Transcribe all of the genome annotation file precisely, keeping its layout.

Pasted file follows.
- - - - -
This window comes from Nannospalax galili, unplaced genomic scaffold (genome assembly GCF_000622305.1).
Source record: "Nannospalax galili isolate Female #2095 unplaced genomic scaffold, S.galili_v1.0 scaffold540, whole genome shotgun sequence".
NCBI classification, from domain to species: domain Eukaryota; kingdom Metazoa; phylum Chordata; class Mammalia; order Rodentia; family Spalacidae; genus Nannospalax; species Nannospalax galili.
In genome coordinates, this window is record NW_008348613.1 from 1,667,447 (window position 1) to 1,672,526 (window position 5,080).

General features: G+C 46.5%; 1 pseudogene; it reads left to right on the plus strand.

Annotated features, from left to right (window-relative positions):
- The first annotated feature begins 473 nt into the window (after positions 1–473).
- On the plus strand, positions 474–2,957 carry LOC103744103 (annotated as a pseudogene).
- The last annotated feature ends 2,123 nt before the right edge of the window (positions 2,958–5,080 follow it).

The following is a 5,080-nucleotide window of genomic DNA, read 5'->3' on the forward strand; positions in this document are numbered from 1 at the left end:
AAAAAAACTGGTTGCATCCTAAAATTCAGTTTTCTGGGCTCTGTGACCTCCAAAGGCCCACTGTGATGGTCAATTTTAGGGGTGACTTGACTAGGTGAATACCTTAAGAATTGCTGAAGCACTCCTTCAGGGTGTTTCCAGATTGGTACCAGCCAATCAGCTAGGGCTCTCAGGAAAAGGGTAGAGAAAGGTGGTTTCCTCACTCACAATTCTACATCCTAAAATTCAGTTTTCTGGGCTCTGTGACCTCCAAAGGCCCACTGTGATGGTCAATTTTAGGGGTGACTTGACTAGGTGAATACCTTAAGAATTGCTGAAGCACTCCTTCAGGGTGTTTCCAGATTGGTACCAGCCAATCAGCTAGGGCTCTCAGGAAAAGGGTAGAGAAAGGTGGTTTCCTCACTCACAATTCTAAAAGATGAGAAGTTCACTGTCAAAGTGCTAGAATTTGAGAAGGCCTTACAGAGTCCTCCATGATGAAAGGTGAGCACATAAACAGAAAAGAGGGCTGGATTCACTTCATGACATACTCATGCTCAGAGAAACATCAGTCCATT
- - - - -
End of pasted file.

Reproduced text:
This window comes from Nannospalax galili, unplaced genomic scaffold (genome assembly GCF_000622305.1).
Source record: "Nannospalax galili isolate Female #2095 unplaced genomic scaffold, S.galili_v1.0 scaffold540, whole genome shotgun sequence".
NCBI classification, from domain to species: domain Eukaryota; kingdom Metazoa; phylum Chordata; class Mammalia; order Rodentia; family Spalacidae; genus Nannospalax; species Nannospalax galili.
In genome coordinates, this window is record NW_008348613.1 from 1,667,447 (window position 1) to 1,672,526 (window position 5,080).

General features: G+C 46.5%; 1 pseudogene; it reads left to right on the plus strand.

Annotated features, from left to right (window-relative positions):
- The first annotated feature begins 473 nt into the window (after positions 1–473).
- On the plus strand, positions 474–2,957 carry LOC103744103 (annotated as a pseudogene).
- The last annotated feature ends 2,123 nt before the right edge of the window (positions 2,958–5,080 follow it).

The following is a 5,080-nucleotide window of genomic DNA, read 5'->3' on the forward strand; positions in this document are numbered from 1 at the left end:
AAAAAAACTGGTTGCATCCTAAAATTCAGTTTTCTGGGCTCTGTGACCTCCAAAGGCCCACTGTGATGGTCAATTTTAGGGGTGACTTGACTAGGTGAATACCTTAAGAATTGCTGAAGCACTCCTTCAGGGTGTTTCCAGATTGGTACCAGCCAATCAGCTAGGGCTCTCAGGAAAAGGGTAGAGAAAGGTGGTTTCCTCACTCACAATTCTACATCCTAAAATTCAGTTTTCTGGGCTCTGTGACCTCCAAAGGCCCACTGTGATGGTCAATTTTAGGGGTGACTTGACTAGGTGAATACCTTAAGAATTGCTGAAGCACTCCTTCAGGGTGTTTCCAGATTGGTACCAGCCAATCAGCTAGGGCTCTCAGGAAAAGGGTAGAGAAAGGTGGTTTCCTCACTCACAATTCTAAAAGATGAGAAGTTCACTGTCAAAGTGCTAGAATTTGAGAAGGCCTTACAGAGTCCTCCATGATGAAAGGTGAGCACATAAACAGAAAAGAGGGCTGGATTCACTTCATGACATACTCATGCTCAGAGAAACATCAGTCCATT